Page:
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Wednesday, January 15, 2020

Interviews With the Authors: Myths and Mistakes—Elijah Hixson

Series Introduction: Leigh Ann Thompson | Interview: Joy Singh and Elijah Hixson

In November the book Myths and Mistakes in New Testament Textual Criticism—edited by Peter Gurry and Elijah Hixson— hit the shelves. Each chapter in the book considers a “myth” about manuscripts and the text of the New Testament and offers a response with helpful information for apologists and lay people who are interested in how data about manuscripts influences our understanding of the reliability of the text of the New Testament.

Some of the authors of Myths and Mistakes have kindly participated in interviews with the CSNTM interns about their contributions. Over the next few weeks we will post these written interviews here on CSNTM’s blog. We hope you enjoy learning from the book’s contributors, and we highly recommend purchasing the book for yourself!

Elijah Hixson is the co-editor of Myths and Mistakes, and he also wrote a chapter on "Dating Myths," that explains the methods scholars use to date manuscripts and the significance of a manuscript’s date. Elijah works as a junior research associate in New Testament Text and Language at Tyndale House, Cambridge. He earned his doctorate at the University of Edinburgh and contributes to the Evangelical Textual Criticism blog.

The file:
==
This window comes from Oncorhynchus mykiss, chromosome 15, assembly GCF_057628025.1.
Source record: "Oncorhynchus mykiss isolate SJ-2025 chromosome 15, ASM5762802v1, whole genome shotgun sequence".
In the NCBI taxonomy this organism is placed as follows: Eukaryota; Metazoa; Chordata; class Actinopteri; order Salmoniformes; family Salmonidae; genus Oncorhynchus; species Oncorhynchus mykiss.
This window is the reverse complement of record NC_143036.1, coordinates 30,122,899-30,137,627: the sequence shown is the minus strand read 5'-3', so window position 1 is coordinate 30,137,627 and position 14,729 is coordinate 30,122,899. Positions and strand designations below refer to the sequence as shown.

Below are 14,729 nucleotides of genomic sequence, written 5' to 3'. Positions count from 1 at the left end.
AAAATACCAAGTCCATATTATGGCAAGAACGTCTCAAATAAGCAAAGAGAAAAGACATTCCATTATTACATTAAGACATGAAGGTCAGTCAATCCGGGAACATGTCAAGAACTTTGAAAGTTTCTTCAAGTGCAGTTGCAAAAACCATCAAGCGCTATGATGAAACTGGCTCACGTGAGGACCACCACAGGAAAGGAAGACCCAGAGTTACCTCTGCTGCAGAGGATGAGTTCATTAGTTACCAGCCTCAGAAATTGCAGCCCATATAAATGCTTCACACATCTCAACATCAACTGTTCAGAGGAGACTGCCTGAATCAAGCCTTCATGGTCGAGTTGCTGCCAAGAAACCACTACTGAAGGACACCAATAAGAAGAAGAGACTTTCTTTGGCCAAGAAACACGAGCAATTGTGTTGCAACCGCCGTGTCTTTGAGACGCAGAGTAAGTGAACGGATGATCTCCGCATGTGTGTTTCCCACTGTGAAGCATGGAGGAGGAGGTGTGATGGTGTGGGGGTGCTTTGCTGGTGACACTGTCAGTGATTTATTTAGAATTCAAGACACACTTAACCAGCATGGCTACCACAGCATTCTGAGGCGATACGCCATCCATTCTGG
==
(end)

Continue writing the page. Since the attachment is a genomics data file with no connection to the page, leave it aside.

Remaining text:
What inspired or got you interested in the field of New Testament Textual Criticism (NTTC)?

It was really a combination of things that got me into NTTC. For one, I grew up in a church that used a Textus Receptus-based Bible, and most of the churches around us in our area were either KJV-only or liberal. The KJV or at least NKJV were just the default versions that a person used. My youth pastor was KJV-only as well, even if our church wasn’t (though we did use the KJV until I was 12 and then the NKJV after that). I knew that if I broke from this, I needed to be serious and know my stuff really well, because God’s Word is important. Running in parallel to that is that I majored in chemistry as an undergraduate, and I like measuring things and working in a lab. With manuscripts, I can still do that to an extent. It’s more hands-on to argue that a spot of ink is an α not a λ than it is to argue what Paul meant in a random verse in Galatians. Add to that the fact that I realized in seminary that I don’t have a good personality for being a pastor, but I wasn’t bad with Greek, and I loved manuscripts. Everything just came together into NTTC.